Thursday, May 15, 2008

Late Nights On Air

Let’s face it. Few things in [Canadian] life possess the sheer, unmitigated potential of being more innately boring than CBC Radio, anywhere.
So. How about tuning in to CBC Radio….. in Yellowknife, Northwest Territories! In the year 1975! Exactly.
The mere thought of it is enough to send a muskox into premature hibernation.
But enter the literary genius of Elizabeth Hay, for the above-mentioned is the exact setting of Late Nights On Air, a novel that is never for a moment, boring.

She peoples her book with fascinating, somewhat eccentric yet believable, transients.
Harry Boyd is a castaway from the Toronto television scene, now working the late shift at CBC Yellowknife and obscurely living out his banishment in the far north. One night he falls in love with the “low-pitched sexiness” and “elusive accent” of a new voice on the airwaves.
The voice belongs to Dido Paris, a novice, literally “hired off the street.”
Harry begins immediate flirtations with her, and is immediately rebuffed.
Dido comes from who knows where and is as mythical as both her names. An ethereal, commanding presence throughout the book, even though in the last half of it, she is largely absent, having run off with the technician, Eddy Fitzgerald.
She seems to be the benchmark against which other female characters in the book assess themselves, one being Gwen Symons, another novice broadcaster.
Gwen does not have the natural skills that Dido enjoys. In fact, Gwen needs a lot of patience and understanding, and the new interim manager [Harry Boyd] is able to nurture and encourage her toward a realization of her own skill and proficiency.

The novel gravitates toward the discovered mutual interests of four co-workers at the radio station, these being Harry Boyd, Gwen Symons, Eleanor Dew, and Ralph Cody. Together they embark on an arduous six-week canoe journey through the Arctic wilderness known as the Barrens.
None of them could have prepared adequately for how arduous it would indeed, prove to be. All are changed, marked for life, and for death, through the experience. Loves are gained, and [tragically] lost.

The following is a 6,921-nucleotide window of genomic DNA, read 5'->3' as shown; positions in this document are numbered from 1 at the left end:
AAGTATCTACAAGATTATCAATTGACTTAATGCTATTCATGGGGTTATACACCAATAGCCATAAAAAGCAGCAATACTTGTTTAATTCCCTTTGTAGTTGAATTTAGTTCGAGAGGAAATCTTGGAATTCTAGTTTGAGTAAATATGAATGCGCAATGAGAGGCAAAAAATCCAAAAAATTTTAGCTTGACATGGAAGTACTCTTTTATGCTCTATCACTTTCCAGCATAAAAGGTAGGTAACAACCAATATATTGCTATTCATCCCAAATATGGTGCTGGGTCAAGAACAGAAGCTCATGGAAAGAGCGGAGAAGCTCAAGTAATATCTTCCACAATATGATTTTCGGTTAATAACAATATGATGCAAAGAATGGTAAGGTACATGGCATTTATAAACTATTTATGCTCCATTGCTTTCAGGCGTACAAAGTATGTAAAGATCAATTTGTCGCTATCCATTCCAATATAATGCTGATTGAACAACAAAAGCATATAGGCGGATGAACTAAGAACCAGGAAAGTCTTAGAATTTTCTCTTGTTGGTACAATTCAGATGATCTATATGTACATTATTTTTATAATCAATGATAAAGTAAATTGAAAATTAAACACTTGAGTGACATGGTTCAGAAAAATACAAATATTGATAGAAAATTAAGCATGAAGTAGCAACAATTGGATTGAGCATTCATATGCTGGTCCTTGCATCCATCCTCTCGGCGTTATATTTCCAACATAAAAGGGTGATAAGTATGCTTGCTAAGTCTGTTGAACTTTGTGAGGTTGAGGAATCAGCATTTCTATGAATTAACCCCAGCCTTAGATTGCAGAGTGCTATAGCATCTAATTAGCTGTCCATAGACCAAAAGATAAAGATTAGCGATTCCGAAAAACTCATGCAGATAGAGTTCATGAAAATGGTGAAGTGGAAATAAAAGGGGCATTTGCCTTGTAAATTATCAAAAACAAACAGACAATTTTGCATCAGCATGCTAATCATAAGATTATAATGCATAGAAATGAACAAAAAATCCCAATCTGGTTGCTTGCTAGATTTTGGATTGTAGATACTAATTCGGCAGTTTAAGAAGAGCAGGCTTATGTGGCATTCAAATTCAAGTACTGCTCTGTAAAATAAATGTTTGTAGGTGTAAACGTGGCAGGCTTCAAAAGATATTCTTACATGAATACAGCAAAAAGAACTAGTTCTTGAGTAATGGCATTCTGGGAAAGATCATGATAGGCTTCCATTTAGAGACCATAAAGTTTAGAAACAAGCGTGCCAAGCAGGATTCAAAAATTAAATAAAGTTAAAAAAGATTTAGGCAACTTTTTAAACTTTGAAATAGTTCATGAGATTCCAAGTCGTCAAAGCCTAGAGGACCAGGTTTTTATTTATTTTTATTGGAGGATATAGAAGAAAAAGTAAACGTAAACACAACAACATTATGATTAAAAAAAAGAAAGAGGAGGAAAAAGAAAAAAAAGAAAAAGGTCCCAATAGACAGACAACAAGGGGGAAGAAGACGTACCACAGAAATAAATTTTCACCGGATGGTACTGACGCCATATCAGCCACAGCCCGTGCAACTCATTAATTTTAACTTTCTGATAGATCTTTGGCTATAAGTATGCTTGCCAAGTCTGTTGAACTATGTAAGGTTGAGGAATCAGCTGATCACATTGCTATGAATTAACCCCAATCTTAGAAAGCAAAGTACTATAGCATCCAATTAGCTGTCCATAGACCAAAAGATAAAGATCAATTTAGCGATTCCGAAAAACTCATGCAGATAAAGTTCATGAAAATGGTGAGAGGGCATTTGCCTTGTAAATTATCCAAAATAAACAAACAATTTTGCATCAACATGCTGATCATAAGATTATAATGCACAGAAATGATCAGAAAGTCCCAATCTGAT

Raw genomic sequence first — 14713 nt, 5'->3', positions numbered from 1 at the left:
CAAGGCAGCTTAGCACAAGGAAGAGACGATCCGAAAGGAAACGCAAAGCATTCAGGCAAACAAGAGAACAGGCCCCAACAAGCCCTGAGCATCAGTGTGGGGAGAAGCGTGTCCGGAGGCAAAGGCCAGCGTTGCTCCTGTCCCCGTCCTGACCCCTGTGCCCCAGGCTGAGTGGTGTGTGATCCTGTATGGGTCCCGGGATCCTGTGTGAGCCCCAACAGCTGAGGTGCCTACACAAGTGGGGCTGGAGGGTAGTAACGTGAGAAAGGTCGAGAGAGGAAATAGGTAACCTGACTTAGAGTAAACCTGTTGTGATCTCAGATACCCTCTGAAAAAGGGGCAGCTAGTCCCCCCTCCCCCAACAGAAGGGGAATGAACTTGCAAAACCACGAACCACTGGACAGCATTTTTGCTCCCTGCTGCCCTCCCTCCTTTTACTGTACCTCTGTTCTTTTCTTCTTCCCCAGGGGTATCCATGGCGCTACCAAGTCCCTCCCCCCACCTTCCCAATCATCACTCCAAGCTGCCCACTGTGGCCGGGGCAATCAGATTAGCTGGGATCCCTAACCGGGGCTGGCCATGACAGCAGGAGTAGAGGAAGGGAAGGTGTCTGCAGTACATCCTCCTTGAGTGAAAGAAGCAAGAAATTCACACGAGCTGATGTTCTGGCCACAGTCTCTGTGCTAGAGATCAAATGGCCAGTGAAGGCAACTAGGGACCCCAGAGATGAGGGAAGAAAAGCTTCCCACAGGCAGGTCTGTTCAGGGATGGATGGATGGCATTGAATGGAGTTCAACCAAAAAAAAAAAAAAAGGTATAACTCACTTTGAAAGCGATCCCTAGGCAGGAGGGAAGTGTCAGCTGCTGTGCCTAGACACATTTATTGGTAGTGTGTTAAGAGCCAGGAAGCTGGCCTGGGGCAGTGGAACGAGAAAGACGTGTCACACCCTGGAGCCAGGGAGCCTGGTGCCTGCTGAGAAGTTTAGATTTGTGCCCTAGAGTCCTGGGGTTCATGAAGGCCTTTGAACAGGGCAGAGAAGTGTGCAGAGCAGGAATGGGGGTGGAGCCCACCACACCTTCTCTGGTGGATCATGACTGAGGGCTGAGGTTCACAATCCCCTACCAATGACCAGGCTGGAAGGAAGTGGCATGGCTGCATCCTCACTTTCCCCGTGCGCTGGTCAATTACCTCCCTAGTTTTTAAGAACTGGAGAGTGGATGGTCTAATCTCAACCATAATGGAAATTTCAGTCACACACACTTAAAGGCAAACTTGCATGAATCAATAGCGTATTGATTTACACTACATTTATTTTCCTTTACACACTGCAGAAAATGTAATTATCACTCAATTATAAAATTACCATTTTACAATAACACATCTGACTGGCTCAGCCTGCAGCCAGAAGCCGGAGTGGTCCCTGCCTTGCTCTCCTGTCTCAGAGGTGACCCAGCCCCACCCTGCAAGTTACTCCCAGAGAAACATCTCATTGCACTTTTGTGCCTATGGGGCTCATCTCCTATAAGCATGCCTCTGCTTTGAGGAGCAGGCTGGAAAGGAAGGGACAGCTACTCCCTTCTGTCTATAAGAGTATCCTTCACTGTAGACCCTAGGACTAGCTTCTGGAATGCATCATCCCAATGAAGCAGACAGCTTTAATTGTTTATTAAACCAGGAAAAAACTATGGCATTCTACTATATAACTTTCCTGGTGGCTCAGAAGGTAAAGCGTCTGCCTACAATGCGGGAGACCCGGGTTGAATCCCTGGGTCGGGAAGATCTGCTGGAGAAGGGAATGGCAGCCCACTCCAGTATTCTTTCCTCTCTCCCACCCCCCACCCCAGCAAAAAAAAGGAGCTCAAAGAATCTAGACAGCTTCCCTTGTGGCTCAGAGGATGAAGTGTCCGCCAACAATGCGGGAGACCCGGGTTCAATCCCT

I would describe the author’s attention to landscape as being downright Urquhartian. You sense the rippling waters and crackling ice, hear the tinkle of Northern Lights, and slap yourself for mosquitoes, as you read.

Elizabeth Hay, receiving the 2007 Scotiabank Giller Prize.

I found the book evocative of a bittersweet play between disclosure and reticence. Between characters being drawn and attracted to each other but for diverse and understandable reasons, unable to acknowledge it in time.
Harry’s feelings for Dido are denied, withheld, temporarily assuaged, and then returned to a state of numbing unrequitedness. Dido herself suffers the pain of unrequited love, while maintaining a sort of second-best relationship with Eddy Fitzgerald. Similar frustrations occur in several pairings of relationships, culminating in the heartrending shattered dreams of Ralph and Eleanor.
The last few pages offer the reader a beautiful redemptive reversal to this trend.

Hay, herself an intrepid canoeist, former Yellowknifer, and radio broadcaster, is obviously in her element here in Late Nights. And not on these levels alone, but also on yet another, very important one superb novelist.
I look forward to reading more of her work.

To read an excerpt CLICK
To purchase CLICK


Anonymous said...

CBC Radio boring???? What is wrong with you???

cipriano said...

I should clarify, admittedly.
I love the talking-portion of CBC radio.
It's the MUSIC they play that makes me want to take a power-stapler to my forehead!